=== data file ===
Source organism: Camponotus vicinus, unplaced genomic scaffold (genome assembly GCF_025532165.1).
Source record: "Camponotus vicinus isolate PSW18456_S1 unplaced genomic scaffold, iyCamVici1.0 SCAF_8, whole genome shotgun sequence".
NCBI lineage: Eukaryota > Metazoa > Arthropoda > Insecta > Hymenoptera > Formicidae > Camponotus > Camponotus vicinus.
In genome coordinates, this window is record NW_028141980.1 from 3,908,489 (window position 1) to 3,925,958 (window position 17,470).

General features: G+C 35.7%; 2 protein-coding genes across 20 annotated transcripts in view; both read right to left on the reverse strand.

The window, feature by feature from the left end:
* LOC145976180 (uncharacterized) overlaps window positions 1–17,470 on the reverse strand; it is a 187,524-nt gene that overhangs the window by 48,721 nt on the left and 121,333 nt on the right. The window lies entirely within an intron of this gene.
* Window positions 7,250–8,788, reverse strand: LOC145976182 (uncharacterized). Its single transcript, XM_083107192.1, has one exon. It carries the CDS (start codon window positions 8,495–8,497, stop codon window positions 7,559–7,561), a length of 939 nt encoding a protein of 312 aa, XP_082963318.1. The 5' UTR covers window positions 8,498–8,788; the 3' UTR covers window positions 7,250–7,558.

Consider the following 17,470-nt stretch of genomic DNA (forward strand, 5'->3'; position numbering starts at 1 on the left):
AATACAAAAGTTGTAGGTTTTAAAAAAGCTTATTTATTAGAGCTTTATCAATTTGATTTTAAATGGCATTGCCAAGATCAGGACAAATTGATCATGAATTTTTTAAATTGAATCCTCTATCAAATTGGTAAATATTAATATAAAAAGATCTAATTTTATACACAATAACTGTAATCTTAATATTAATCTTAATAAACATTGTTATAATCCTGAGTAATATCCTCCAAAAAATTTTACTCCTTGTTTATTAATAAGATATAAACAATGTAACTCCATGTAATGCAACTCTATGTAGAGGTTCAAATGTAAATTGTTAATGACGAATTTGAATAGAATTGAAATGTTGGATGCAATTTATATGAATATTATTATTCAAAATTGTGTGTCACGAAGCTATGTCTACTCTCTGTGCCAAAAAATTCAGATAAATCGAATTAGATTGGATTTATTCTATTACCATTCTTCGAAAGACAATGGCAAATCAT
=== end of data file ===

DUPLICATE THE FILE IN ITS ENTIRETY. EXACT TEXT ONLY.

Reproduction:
Source organism: Camponotus vicinus, unplaced genomic scaffold (genome assembly GCF_025532165.1).
Source record: "Camponotus vicinus isolate PSW18456_S1 unplaced genomic scaffold, iyCamVici1.0 SCAF_8, whole genome shotgun sequence".
NCBI lineage: Eukaryota > Metazoa > Arthropoda > Insecta > Hymenoptera > Formicidae > Camponotus > Camponotus vicinus.
In genome coordinates, this window is record NW_028141980.1 from 3,908,489 (window position 1) to 3,925,958 (window position 17,470).

General features: G+C 35.7%; 2 protein-coding genes across 20 annotated transcripts in view; both read right to left on the reverse strand.

The window, feature by feature from the left end:
* LOC145976180 (uncharacterized) overlaps window positions 1–17,470 on the reverse strand; it is a 187,524-nt gene that overhangs the window by 48,721 nt on the left and 121,333 nt on the right. The window lies entirely within an intron of this gene.
* Window positions 7,250–8,788, reverse strand: LOC145976182 (uncharacterized). Its single transcript, XM_083107192.1, has one exon. It carries the CDS (start codon window positions 8,495–8,497, stop codon window positions 7,559–7,561), a length of 939 nt encoding a protein of 312 aa, XP_082963318.1. The 5' UTR covers window positions 8,498–8,788; the 3' UTR covers window positions 7,250–7,558.

Consider the following 17,470-nt stretch of genomic DNA (forward strand, 5'->3'; position numbering starts at 1 on the left):
AATACAAAAGTTGTAGGTTTTAAAAAAGCTTATTTATTAGAGCTTTATCAATTTGATTTTAAATGGCATTGCCAAGATCAGGACAAATTGATCATGAATTTTTTAAATTGAATCCTCTATCAAATTGGTAAATATTAATATAAAAAGATCTAATTTTATACACAATAACTGTAATCTTAATATTAATCTTAATAAACATTGTTATAATCCTGAGTAATATCCTCCAAAAAATTTTACTCCTTGTTTATTAATAAGATATAAACAATGTAACTCCATGTAATGCAACTCTATGTAGAGGTTCAAATGTAAATTGTTAATGACGAATTTGAATAGAATTGAAATGTTGGATGCAATTTATATGAATATTATTATTCAAAATTGTGTGTCACGAAGCTATGTCTACTCTCTGTGCCAAAAAATTCAGATAAATCGAATTAGATTGGATTTATTCTATTACCATTCTTCGAAAGACAATGGCAAATCAT